Tejon Ranch Centennial Specific Plan (or Centennial) is a massive planned city in a unique, rare, fire-prone wilderness of grasslands and mountains, a residential and commercial development in LA County. Nick Jensen from the California Native Plant Society, and Jack Eidt from Wild Heritage Planners and SoCal 350, discuss the dangers to urban sustainability, fiscal health of LA County and the impacts on wild and endangered plants and animals with host Jessica Aldridge.
Tag: sustainable cities
Urban sustainability depends upon reducing energy from automobile usage and maximizing transportation efficiency through public trains, streetcars, electric buses, and people movers. The companies developing autonomous cars could not care less: they offer on-demand private transport for the masses, with specific intent to move people back to cars.
A visionary eco-city in the Arizona desert, Arcosanti is an urban laboratory created by Paolo Soleri. Based on the concept of Arcology, or ecological architecture, it presents a compact, sustainable, energy-efficient urban form that confronts environmental destruction, economic collapse, and social dislocation.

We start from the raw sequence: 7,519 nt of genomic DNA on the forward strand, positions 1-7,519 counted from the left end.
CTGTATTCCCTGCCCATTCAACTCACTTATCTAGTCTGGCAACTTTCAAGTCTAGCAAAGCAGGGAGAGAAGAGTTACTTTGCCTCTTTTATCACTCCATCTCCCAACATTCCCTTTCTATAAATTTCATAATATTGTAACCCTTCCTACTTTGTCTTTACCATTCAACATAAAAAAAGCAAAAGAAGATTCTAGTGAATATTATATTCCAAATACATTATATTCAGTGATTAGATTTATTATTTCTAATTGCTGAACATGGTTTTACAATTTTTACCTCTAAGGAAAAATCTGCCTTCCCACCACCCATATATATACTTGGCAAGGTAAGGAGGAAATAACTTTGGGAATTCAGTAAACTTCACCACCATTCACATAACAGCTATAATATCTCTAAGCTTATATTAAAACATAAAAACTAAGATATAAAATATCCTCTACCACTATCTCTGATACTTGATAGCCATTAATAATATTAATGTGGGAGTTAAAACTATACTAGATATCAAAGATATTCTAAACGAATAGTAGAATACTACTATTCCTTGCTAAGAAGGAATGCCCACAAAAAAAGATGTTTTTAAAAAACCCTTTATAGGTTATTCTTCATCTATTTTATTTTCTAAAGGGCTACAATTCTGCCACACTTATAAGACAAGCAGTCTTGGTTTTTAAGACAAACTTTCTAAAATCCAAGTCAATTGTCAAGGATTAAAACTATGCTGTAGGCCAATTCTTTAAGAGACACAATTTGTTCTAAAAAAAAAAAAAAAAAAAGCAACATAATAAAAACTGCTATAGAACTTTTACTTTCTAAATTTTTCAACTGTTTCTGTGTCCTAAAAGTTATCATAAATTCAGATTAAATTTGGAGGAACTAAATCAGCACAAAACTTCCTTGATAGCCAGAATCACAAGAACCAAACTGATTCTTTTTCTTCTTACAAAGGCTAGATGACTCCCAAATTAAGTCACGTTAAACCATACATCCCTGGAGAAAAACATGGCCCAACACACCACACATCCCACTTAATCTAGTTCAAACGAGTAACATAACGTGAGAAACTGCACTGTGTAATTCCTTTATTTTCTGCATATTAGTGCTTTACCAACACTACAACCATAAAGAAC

Bosco Verticale or Vertical Forest, the first phase of BioMilano, a re-envisioning of Milan, Italy, with an eye toward ecological urbanism, integrating tree and skyscraper, city and wild.
Detroit Future City, the long-term planning vision for the long-rusting Motor City, embraces the urban farming, permaculture, and ecological urbanism movements seen in cities across the United States, to chart the way to more a prosperous and sustainable future.
Gigantic steel, concrete and wire trees rise from manicured serpentine gardens, human-blessed symmetry reaching skyward. At the bay’s edge, two sustainably-designed domes invite visitors to explore world biomes and horticultural paradises. A public amusement park, ecological urbanism designed to invite the populace to rediscover the earth, a visit to Singapore’s Gardens by the Bay evokes a green wonderland, human-designed, artistically crafted, growing “wild” and sort-of-natural.
Southern California’s new Sustainable Communities Strategy plan posits that as a region, we have to grow up, not out. That doesn’t mean Hong Kong skyscrapers, but more apartments near light-rail stations and vibrant mixed-use areas like the ones in downtown Pasadena.